Which companies will go from private to public this year? In 2018, we saw IPO launches from companies like Dropbox (the icloud storage business), Docusign (the e-signature tool), and SurveyMonkey (the online survey facilitator). What 2019 IPO launches can investors expect?
Here’s a quick rundown of some of the possible contenders for a 2019 IPO launch.
The ride-hailing app, Uber, is widely expected to launch or announce an IPO this year. Founded in 2009, Uber has quickly uprooted the taxi business in major cities all over the world. Not only does it help urbanites and suburbanites order transportation straight from their phones, it’s one of the biggest leaders in the “gig economy.” Meaning, drivers are independent contractors with the flexibility to start and stop shifts at will.
However, it’s not all smooth driving for Uber. The company has faced considerable criticism and scandals, including complaints from taxi drivers that Uber skirts the legal requirements and medallions demanded of taxis. Uber has also faced complaints from their own drivers of unfair compensation and lack of benefits, scandals regarding user safety concerns, and harassment allegations against upper management. Will this history of scandal continue to plague its stock price?
Another concern for Uber is Lyft, its biggest competitor, and rumours that Lyft may be looking to launch a 2019 IPO of its own.
Slack is a cloud-based collaboration and project management software tool. Teams can use it to create different channels (similar to chat rooms) for discussion and information storage. Released in 2013, Slack now boasts over 8 million daily users and a valuation of $7.1 billion.
According to rumors, Slack is looking to go public with a direct public offering (instead of an IPO), like Spotify did in 2018. This means it would go straight to public trading and helps protect early investors by not diluting their shares, and allows them the option to sell shares quickly without a “lock-up” period.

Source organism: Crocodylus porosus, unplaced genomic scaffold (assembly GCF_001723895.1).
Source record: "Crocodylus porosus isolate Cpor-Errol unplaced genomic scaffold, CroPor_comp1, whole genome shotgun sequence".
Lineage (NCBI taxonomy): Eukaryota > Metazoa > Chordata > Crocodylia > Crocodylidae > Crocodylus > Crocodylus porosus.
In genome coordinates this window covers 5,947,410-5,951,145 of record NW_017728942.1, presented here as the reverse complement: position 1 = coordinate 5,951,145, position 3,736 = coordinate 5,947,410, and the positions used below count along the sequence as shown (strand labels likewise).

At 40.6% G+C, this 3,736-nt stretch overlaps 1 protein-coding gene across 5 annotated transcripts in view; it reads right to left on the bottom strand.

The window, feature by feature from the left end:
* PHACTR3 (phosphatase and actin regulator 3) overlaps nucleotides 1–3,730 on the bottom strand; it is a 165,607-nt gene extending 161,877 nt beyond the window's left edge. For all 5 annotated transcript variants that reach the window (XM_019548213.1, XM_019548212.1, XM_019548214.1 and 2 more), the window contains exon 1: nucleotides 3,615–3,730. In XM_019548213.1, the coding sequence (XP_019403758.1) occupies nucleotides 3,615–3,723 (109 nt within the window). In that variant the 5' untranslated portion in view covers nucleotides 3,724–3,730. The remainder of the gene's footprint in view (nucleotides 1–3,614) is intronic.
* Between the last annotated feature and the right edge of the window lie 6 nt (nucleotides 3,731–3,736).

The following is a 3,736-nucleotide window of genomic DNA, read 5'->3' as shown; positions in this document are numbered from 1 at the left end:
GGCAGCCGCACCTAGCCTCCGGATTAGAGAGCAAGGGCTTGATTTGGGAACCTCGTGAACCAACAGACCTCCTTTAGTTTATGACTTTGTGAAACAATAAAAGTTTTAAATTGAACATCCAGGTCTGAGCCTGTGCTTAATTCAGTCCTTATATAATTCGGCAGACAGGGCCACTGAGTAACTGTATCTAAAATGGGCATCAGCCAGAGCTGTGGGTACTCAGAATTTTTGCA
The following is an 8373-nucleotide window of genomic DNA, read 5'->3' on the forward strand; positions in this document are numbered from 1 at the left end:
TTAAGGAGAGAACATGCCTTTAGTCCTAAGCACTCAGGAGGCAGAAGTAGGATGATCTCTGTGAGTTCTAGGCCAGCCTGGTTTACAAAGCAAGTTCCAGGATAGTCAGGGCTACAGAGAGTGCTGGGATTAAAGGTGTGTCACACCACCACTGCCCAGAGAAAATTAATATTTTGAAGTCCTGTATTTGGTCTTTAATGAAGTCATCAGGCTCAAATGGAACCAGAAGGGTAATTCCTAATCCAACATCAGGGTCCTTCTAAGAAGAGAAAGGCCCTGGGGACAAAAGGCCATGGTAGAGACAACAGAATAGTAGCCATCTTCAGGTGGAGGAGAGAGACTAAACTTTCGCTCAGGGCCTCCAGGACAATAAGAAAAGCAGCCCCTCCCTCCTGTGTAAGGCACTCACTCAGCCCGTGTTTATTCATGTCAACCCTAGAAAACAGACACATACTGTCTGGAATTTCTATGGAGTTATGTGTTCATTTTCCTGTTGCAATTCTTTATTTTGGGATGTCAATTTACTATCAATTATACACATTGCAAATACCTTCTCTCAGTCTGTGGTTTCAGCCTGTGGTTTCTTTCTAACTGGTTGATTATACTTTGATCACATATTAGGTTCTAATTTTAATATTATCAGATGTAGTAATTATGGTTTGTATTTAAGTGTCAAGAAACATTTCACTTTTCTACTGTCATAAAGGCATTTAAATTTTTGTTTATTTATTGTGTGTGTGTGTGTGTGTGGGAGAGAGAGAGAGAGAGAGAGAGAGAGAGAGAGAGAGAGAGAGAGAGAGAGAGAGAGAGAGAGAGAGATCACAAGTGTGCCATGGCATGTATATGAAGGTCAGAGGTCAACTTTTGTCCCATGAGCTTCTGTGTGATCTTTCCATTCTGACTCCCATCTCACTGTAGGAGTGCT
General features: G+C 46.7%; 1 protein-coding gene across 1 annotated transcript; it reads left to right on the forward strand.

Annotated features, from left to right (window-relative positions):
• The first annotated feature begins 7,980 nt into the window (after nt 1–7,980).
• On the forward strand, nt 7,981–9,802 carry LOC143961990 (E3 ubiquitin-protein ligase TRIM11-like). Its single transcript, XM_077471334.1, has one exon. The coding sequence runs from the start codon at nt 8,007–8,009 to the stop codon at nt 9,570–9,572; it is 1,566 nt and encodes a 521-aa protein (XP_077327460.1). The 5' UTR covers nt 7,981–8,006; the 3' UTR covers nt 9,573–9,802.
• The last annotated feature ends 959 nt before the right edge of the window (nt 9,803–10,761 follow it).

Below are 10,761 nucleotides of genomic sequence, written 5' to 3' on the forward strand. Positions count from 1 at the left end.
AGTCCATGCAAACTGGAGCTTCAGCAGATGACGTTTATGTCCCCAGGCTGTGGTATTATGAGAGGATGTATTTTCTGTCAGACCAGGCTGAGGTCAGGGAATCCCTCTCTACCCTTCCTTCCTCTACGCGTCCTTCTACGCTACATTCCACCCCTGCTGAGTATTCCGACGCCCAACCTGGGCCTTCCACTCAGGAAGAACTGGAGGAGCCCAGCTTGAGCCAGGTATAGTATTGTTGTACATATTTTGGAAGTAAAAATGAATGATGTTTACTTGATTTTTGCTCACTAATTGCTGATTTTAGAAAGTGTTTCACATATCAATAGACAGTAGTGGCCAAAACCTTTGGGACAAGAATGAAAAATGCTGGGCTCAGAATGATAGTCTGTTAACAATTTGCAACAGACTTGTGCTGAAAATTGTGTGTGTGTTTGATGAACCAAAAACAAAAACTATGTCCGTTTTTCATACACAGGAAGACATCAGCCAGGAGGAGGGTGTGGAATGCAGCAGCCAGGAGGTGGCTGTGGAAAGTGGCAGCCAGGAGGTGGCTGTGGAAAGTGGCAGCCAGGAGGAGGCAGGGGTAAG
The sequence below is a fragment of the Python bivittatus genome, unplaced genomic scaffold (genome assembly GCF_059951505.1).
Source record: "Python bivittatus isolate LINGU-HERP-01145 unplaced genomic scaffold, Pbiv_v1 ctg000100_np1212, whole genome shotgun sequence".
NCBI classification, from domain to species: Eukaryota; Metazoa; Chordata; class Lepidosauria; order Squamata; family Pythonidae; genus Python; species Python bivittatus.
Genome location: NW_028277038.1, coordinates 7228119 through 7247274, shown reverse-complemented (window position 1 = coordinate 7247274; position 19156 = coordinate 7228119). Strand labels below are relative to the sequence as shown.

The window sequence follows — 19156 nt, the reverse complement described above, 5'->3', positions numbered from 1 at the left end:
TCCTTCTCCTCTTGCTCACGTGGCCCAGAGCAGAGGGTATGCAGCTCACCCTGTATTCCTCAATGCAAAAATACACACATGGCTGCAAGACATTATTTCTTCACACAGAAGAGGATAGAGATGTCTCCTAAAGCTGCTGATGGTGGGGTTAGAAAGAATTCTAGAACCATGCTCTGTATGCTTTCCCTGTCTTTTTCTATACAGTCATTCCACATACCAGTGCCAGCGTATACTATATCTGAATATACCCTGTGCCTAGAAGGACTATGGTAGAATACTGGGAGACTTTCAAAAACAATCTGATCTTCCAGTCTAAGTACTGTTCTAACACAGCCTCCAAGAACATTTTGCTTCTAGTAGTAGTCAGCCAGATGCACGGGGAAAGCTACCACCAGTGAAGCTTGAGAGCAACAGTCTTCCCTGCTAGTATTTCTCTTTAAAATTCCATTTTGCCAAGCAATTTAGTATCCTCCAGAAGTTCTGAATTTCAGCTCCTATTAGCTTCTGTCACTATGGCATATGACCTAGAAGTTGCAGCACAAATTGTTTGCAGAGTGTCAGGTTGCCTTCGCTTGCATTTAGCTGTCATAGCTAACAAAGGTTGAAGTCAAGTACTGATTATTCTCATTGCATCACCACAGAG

One possible future hurdle regarding a 2019 IPO for Slack could be Microsoft, which is rumoured to be eyeing a bigger move into the space of collaborative communication software and CRMs.
Rumors of a 2019 IPO launch for Airbnb have floated for years. The service, which allows travelers to rent vacation homes or rooms by the day, is expected to have served half a billion guests by the end of this year. What makes Airbnb so popular is the experience of renting out local properties that typically offer more space for less money, and providing the feeling of living like a local for a fraction of what a hotel charges. On the flipside, property owners benefit from renting out with Airbnb because the service provides much of the advertising and logistics legwork.
Like Uber, criticism and controversy have plagued Airbnb since its launch, including from the hotel industry which asserts that Airbnb bypasses too many regulations.
Pelaton is a luxury stationary bicycle company that offers online classes via subscription service (accessed through the digital monitor mounted on the bike). The cost? A basic package is priced at over $2,000 a bike. The pricey product is hoping to compete with trendy spin classes, like SoulCycle, rather than simply other exercise equipment. Indeed, they are powerful content creators, streaming live and recorded classes 24 hours a day.
Looking ahead to a possible 2019 IPO launch, there are some hurdles that a hypothetical Pelaton stock could face. For one, workout methods are subject to fads and fashions. Right now spinning classes are in. What happens to Pelaton if that changes?
Need a space to get your startup off the ground? That’s where WeWork comes in. Founded in 2010, WeWork offers shared office spaces for reasonable prices. Freelancers and consultants can rent a desk in an open-office environment or companies can rent out a private office. Amenities include coffee, IT support, and office supplies. They now have over 500 locations in 96 cities. A 2019 IPO launch could help these numbers explode.
Instacart is a grocery delivery service founded in 2012 and now operating in most major towns and cities in the United States. Shoppers originally paid a markup for delivery, but now, thanks to relationships with grocery stores, users can shop at in-store prices (and InstaCart shares the store’s markup).
A 2019 IPO could help Instacart secure the funds to really take on their biggest competitor, Amazon. Following a 2017 acquisition of Whole Foods and the launch of HelloFresh, Amazon has put considerable focus on grocery delivery in recent years. Instacart may need a 2019 IPO cash surge to stay competitive.